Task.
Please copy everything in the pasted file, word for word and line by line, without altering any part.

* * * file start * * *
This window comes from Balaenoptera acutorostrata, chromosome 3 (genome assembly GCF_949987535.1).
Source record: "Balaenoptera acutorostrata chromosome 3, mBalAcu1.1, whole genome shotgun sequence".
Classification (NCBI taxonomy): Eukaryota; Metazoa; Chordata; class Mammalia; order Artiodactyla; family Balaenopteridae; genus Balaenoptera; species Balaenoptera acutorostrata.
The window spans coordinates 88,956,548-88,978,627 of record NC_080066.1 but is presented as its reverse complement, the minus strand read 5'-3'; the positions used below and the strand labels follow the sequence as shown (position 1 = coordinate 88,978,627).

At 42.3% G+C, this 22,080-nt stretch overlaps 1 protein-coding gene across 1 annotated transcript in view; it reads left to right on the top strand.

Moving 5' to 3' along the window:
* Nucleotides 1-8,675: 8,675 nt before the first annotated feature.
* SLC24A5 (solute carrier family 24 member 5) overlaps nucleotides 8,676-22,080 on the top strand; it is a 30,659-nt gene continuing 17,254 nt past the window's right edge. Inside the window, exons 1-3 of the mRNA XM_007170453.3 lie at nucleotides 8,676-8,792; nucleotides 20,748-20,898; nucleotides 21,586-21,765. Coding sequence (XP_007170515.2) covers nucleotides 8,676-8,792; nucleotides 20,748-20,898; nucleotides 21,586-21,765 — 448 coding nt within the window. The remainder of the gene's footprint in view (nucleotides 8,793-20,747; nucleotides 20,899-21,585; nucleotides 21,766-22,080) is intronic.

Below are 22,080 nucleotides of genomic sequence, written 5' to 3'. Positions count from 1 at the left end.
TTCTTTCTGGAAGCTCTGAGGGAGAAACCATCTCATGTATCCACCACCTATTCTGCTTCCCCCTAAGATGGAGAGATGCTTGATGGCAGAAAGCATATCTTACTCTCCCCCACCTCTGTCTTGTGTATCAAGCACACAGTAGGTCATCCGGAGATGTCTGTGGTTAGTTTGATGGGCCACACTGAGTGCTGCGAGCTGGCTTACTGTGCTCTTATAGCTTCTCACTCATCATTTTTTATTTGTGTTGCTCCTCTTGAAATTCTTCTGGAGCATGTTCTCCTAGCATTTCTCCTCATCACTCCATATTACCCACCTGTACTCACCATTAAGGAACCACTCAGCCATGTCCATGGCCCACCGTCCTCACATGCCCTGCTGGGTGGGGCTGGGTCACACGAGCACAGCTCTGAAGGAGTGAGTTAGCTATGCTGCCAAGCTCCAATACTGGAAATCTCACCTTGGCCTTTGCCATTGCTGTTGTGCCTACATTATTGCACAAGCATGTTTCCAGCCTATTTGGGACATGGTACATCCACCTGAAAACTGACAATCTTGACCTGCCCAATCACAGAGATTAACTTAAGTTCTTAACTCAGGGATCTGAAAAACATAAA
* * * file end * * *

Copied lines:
This window comes from Balaenoptera acutorostrata, chromosome 3 (genome assembly GCF_949987535.1).
Source record: "Balaenoptera acutorostrata chromosome 3, mBalAcu1.1, whole genome shotgun sequence".
Classification (NCBI taxonomy): Eukaryota; Metazoa; Chordata; class Mammalia; order Artiodactyla; family Balaenopteridae; genus Balaenoptera; species Balaenoptera acutorostrata.
The window spans coordinates 88,956,548-88,978,627 of record NC_080066.1 but is presented as its reverse complement, the minus strand read 5'-3'; the positions used below and the strand labels follow the sequence as shown (position 1 = coordinate 88,978,627).

At 42.3% G+C, this 22,080-nt stretch overlaps 1 protein-coding gene across 1 annotated transcript in view; it reads left to right on the top strand.

Moving 5' to 3' along the window:
* Nucleotides 1-8,675: 8,675 nt before the first annotated feature.
* SLC24A5 (solute carrier family 24 member 5) overlaps nucleotides 8,676-22,080 on the top strand; it is a 30,659-nt gene continuing 17,254 nt past the window's right edge. Inside the window, exons 1-3 of the mRNA XM_007170453.3 lie at nucleotides 8,676-8,792; nucleotides 20,748-20,898; nucleotides 21,586-21,765. Coding sequence (XP_007170515.2) covers nucleotides 8,676-8,792; nucleotides 20,748-20,898; nucleotides 21,586-21,765 — 448 coding nt within the window. The remainder of the gene's footprint in view (nucleotides 8,793-20,747; nucleotides 20,899-21,585; nucleotides 21,766-22,080) is intronic.

Below are 22,080 nucleotides of genomic sequence, written 5' to 3'. Positions count from 1 at the left end.
TTCTTTCTGGAAGCTCTGAGGGAGAAACCATCTCATGTATCCACCACCTATTCTGCTTCCCCCTAAGATGGAGAGATGCTTGATGGCAGAAAGCATATCTTACTCTCCCCCACCTCTGTCTTGTGTATCAAGCACACAGTAGGTCATCCGGAGATGTCTGTGGTTAGTTTGATGGGCCACACTGAGTGCTGCGAGCTGGCTTACTGTGCTCTTATAGCTTCTCACTCATCATTTTTTATTTGTGTTGCTCCTCTTGAAATTCTTCTGGAGCATGTTCTCCTAGCATTTCTCCTCATCACTCCATATTACCCACCTGTACTCACCATTAAGGAACCACTCAGCCATGTCCATGGCCCACCGTCCTCACATGCCCTGCTGGGTGGGGCTGGGTCACACGAGCACAGCTCTGAAGGAGTGAGTTAGCTATGCTGCCAAGCTCCAATACTGGAAATCTCACCTTGGCCTTTGCCATTGCTGTTGTGCCTACATTATTGCACAAGCATGTTTCCAGCCTATTTGGGACATGGTACATCCACCTGAAAACTGACAATCTTGACCTGCCCAATCACAGAGATTAACTTAAGTTCTTAACTCAGGGATCTGAAAAACATAAA